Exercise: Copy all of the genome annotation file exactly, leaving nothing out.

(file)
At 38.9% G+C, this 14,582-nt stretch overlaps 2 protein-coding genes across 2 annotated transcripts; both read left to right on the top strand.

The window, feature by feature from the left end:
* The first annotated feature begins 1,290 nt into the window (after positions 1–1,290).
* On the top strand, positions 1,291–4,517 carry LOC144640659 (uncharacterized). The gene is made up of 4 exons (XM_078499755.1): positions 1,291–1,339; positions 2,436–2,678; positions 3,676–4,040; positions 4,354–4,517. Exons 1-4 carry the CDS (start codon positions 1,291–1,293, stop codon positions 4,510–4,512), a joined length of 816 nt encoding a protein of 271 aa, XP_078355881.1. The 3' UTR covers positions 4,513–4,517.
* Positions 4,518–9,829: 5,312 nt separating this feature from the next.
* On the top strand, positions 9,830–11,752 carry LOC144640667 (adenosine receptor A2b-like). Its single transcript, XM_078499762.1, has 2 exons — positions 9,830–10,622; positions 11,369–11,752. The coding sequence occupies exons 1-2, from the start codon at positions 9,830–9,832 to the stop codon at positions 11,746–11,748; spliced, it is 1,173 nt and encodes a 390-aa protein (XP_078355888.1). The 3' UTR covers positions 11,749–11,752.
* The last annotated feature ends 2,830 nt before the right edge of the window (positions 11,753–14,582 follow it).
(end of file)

At 38.9% G+C, this 14,582-nt stretch overlaps 2 protein-coding genes across 2 annotated transcripts; both read left to right on the top strand.

The window, feature by feature from the left end:
* The first annotated feature begins 1,290 nt into the window (after positions 1–1,290).
* On the top strand, positions 1,291–4,517 carry LOC144640659 (uncharacterized). The gene is made up of 4 exons (XM_078499755.1): positions 1,291–1,339; positions 2,436–2,678; positions 3,676–4,040; positions 4,354–4,517. Exons 1-4 carry the CDS (start codon positions 1,291–1,293, stop codon positions 4,510–4,512), a joined length of 816 nt encoding a protein of 271 aa, XP_078355881.1. The 3' UTR covers positions 4,513–4,517.
* Positions 4,518–9,829: 5,312 nt separating this feature from the next.
* On the top strand, positions 9,830–11,752 carry LOC144640667 (adenosine receptor A2b-like). Its single transcript, XM_078499762.1, has 2 exons — positions 9,830–10,622; positions 11,369–11,752. The coding sequence occupies exons 1-2, from the start codon at positions 9,830–9,832 to the stop codon at positions 11,746–11,748; spliced, it is 1,173 nt and encodes a 390-aa protein (XP_078355888.1). The 3' UTR covers positions 11,749–11,752.
* The last annotated feature ends 2,830 nt before the right edge of the window (positions 11,753–14,582 follow it).